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Combined with AI and IoT technology, blockchain can meet these challenges as well as the challenges of logistics, ethical sourcing of products, automated warehouses, autonomous delivery, monitoring for compliance and smart contracts, he said.

For example, a nationwide manufacturer or retailer might find it more cost-effective to ship products or components the longer distance from Seattle to Florida as opposed to the seemingly logical choice of shipping from Alabama to Florida because the product or components in Seattle are no longer in demand and would have to be discounted to buyers, Narayanaswami said.

In addition to encryption, blockchain brings trust with immutability and security of data, he said. Each block in the chain has encrypted data and a signature of the data in that block. To enter a new block, the creator needs the signature of the previous block and the data in the current block to compute the signature for the new block.

Blockchain is tamper-evident because any attempted change in a block invalidates the chain and this becomes immediately obvious to all parties on the blockchain, he added.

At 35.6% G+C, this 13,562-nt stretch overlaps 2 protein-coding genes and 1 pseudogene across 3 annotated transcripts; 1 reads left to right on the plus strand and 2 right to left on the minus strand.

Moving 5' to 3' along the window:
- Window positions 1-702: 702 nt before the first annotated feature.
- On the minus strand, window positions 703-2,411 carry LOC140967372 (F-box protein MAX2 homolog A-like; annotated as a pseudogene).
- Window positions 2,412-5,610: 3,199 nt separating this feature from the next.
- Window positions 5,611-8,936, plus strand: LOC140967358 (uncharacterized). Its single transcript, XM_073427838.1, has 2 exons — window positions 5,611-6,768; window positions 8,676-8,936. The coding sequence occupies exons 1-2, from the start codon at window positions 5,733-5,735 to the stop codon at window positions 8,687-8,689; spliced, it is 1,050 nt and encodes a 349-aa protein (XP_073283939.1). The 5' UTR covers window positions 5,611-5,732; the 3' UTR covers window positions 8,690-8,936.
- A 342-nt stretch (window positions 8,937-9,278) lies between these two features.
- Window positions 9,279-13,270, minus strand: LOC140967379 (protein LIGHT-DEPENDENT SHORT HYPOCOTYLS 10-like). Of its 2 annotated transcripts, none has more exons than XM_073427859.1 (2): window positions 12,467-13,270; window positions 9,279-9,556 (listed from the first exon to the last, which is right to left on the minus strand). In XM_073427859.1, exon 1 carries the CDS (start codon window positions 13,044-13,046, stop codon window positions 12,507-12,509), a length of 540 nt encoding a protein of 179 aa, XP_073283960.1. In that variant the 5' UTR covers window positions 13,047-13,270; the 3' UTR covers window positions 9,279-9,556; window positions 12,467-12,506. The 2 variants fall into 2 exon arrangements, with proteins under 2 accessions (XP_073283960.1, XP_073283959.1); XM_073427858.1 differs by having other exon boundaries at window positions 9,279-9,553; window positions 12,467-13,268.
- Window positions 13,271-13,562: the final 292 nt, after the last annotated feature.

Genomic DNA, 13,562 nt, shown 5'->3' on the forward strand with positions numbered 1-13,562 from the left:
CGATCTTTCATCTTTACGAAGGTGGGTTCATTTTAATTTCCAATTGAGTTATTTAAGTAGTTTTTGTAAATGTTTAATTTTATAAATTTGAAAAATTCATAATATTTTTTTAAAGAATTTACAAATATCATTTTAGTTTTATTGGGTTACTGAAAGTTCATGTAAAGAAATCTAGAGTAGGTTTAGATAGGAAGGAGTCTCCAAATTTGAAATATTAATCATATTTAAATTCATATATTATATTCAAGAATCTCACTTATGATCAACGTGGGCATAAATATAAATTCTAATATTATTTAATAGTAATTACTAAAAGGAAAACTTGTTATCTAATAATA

“AI (artificial intelligence) provides the analysis and intelligence,” Narayanaswami said. “IoT provides the data. Blockchain provides the third leg of the stool. Blockchain builds trust and brings automation. Blockchain layers bring trust in the business processes and that’s how they connect together.”

The immutability of blockchain makes it easier to resolve conflicts. For example, in the event of a dispute among parties in the past, each player would bring its own private ledgers to the table to attempt to reconcile the issue, he said.

‘Providing Trust’

“With blockchain and smart contracts, we are able to automate a lot of this because now any piece of data that was put on the blockchain is certified,” Narayanaswami said. “It has an owner. Blockchain is about providing trust.”